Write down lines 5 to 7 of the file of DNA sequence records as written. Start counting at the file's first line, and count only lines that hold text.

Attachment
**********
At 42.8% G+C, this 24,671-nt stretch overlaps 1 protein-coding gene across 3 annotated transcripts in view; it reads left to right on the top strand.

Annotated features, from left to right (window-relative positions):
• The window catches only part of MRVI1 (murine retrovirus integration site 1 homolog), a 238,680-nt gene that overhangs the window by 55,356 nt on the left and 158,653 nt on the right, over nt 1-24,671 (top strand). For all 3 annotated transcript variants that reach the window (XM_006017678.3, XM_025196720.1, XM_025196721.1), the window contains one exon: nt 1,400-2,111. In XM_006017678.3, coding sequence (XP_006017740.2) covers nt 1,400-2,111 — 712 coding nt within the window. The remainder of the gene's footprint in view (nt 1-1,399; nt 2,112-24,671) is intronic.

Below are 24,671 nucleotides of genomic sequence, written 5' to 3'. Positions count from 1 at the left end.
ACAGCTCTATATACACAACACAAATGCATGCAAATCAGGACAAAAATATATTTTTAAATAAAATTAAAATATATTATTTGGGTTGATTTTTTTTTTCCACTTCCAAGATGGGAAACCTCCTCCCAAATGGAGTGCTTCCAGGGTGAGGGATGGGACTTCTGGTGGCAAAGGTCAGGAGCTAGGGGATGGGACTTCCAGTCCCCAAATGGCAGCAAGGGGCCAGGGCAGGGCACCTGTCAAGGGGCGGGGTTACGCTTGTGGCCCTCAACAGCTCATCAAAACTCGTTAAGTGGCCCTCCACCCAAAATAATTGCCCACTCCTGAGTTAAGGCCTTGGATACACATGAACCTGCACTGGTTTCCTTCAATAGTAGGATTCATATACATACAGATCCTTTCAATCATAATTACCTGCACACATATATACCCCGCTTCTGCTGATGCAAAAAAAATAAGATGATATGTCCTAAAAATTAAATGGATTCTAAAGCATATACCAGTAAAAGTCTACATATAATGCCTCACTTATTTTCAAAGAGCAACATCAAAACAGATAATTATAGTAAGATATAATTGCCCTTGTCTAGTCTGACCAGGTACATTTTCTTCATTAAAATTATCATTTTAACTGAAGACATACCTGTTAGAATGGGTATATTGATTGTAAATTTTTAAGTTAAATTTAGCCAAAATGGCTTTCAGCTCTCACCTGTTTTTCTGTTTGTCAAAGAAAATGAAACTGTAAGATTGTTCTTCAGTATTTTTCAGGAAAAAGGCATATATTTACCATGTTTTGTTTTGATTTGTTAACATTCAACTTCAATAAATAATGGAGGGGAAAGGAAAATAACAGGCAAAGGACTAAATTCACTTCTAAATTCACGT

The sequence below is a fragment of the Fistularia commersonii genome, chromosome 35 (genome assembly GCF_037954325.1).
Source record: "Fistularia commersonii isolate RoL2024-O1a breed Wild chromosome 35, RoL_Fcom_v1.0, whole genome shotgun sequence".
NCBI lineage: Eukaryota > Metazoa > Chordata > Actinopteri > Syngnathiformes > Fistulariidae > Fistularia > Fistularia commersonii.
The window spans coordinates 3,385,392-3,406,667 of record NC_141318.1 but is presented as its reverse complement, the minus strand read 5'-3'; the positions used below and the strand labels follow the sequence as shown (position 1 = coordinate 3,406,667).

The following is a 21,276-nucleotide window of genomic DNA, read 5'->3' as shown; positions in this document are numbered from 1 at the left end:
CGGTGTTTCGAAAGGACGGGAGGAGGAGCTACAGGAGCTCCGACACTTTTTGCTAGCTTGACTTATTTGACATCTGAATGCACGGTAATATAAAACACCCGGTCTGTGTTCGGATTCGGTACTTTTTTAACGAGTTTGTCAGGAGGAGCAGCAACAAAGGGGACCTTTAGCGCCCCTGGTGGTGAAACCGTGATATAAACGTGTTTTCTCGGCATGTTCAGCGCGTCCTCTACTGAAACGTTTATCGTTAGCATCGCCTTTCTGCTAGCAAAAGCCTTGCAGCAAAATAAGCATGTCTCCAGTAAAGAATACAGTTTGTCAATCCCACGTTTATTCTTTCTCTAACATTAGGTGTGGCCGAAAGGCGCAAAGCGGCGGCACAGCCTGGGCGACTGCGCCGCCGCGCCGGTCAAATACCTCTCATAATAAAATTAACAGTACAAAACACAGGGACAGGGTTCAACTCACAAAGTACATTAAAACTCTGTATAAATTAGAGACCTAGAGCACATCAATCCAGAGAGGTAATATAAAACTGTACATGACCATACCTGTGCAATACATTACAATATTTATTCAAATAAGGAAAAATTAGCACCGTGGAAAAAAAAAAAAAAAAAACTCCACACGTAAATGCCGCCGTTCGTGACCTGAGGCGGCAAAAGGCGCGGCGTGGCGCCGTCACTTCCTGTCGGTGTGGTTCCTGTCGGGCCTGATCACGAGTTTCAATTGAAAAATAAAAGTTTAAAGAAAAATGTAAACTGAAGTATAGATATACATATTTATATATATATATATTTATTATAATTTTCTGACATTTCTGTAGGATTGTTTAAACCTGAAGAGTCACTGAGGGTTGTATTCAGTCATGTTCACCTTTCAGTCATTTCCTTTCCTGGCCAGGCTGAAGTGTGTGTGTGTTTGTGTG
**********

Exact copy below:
ACAGCTCTATATACACAACACAAATGCATGCAAATCAGGACAAAAATATATTTTTAAATAAAATTAAAATATATTATTTGGGTTGATTTTTTTTTTCCACTTCCAAGATGGGAAACCTCCTCCCAAATGGAGTGCTTCCAGGGTGAGGGATGGGACTTCTGGTGGCAAAGGTCAGGAGCTAGGGGATGGGACTTCCAGTCCCCAAATGGCAGCAAGGGGCCAGGGCAGGGCACCTGTCAAGGGGCGGGGTTACGCTTGTGGCCCTCAACAGCTCATCAAAACTCGTTAAGTGGCCCTCCACCCAAAATAATTGCCCACTCCTGAGTTAAGGCCTTGGATACACATGAACCTGCACTGGTTTCCTTCAATAGTAGGATTCATATACATACAGATCCTTTCAATCATAATTACCTGCACACATATATACCCCGCTTCTGCTGATGCAAAAAAAATAAGATGATATGTCCTAAAAATTAAATGGATTCTAAAGCATATACCAGTAAAAGTCTACATATAATGCCTCACTTATTTTCAAAGAGCAACATCAAAACAGATAATTATAGTAAGATATAATTGCCCTTGTCTAGTCTGACCAGGTACATTTTCTTCATTAAAATTATCATTTTAACTGAAGACATACCTGTTAGAATGGGTATATTGATTGTAAATTTTTAAGTTAAATTTAGCCAAAATGGCTTTCAGCTCTCACCTGTTTTTCTGTTTGTCAAAGAAAATGAAACTGTAAGATTGTTCTTCAGTATTTTTCAGGAAAAAGGCATATATTTACCATGTTTTGTTTTGATTTGTTAACATTCAACTTCAATAAATAATGGAGGGGAAAGGAAAATAACAGGCAAAGGACTAAATTCACTTCTAAATTCACGT

The sequence below is a fragment of the Fistularia commersonii genome, chromosome 35 (genome assembly GCF_037954325.1).
Source record: "Fistularia commersonii isolate RoL2024-O1a breed Wild chromosome 35, RoL_Fcom_v1.0, whole genome shotgun sequence".